# How to choose the point at which we want to calculate residue?

Suppose I have to calculate the following integral using residue calculus - $$\int_ {-\infty}^{\infty} \! \frac{e^{-ix}}{x^2 + 1 } \, \mathrm{d}x.$$

Now my approach is to construct a contour in the complex plane. So I make semicircles in upper half plane and lower half plane each of radius $R$ . Now I need to calculate $$\lim_{R \rightarrow \infty} \int_ {-R}^{+R} \! \frac{e^{-iz}}{z^2 + 1 } \, \mathrm{d}z.$$ There are two poles $i$ and $-i$ of the above integrand. One is in the upper half plane and the other is in the lower half plane. Now I am supposed to calculate the residue but I am not sure whether to calculate it at $i$ or $-i$. Can someone please explain this to me?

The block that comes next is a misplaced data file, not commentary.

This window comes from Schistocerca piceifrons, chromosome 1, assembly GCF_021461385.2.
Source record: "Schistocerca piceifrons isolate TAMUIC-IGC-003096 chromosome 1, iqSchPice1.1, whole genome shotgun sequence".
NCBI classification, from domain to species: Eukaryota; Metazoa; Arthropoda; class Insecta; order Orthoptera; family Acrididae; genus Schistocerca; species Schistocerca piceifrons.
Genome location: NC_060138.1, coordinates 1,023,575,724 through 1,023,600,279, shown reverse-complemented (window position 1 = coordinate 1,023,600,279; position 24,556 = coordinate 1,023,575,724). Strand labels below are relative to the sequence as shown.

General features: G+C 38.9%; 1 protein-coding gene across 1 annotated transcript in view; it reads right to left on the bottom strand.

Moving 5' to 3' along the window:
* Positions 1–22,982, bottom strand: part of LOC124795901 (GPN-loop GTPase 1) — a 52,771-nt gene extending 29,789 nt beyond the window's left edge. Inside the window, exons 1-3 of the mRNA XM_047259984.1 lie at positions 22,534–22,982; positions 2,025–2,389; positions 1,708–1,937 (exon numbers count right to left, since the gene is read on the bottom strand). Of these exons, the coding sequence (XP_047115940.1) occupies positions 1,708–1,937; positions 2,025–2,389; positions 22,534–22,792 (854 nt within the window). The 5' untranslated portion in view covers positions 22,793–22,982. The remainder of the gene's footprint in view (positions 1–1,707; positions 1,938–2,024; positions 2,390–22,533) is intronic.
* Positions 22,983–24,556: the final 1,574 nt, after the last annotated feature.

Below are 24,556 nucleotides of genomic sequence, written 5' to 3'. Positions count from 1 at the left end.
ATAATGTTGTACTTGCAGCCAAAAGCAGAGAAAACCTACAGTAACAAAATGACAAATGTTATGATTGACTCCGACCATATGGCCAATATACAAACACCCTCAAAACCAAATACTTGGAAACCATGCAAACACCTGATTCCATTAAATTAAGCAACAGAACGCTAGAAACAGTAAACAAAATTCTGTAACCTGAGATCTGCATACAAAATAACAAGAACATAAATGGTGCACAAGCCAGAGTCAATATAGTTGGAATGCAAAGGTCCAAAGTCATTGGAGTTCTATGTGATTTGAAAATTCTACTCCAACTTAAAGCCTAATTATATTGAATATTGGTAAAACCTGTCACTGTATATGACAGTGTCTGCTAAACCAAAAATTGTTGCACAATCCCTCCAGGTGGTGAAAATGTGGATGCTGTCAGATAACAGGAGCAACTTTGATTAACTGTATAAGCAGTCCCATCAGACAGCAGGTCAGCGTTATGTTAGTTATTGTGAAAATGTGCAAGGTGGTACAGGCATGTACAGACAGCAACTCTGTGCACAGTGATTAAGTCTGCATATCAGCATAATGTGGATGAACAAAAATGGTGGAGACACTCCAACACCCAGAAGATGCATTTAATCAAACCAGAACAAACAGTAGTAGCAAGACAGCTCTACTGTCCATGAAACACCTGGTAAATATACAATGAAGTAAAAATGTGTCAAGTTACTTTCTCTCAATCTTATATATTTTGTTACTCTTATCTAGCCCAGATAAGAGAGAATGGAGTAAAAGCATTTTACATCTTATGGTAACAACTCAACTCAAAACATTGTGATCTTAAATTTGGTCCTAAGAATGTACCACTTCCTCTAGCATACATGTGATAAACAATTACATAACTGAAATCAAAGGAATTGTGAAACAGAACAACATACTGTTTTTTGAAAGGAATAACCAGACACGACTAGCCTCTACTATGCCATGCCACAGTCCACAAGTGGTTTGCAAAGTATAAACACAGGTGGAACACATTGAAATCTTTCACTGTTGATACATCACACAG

In general, What is the idea behind choosing the points at which residue needs to be calculated in case there are more than one poles?

• You can pick either, just keep track of your orientation, since you're going from $-\infty$ to $\infty$, I recommend the upper-half plane choice, i.e. $i$. – Adam Hughes Apr 14 '16 at 1:23
• Considering T. Bongers answer, it seems $i$ lands us in some difficulty due to the unboundedness condition. – Dark_Knight Apr 14 '16 at 1:35

$$|e^{-iz}| =e^y$$
• Their is also $1+ z^2$ in the denominator. Still the integrand diverges? – Dark_Knight Apr 14 '16 at 1:34
• @Dark_Knight The $|z|^2$ decay is not enough to kill of the exponential growth in the numerator. – user296602 Apr 14 '16 at 1:35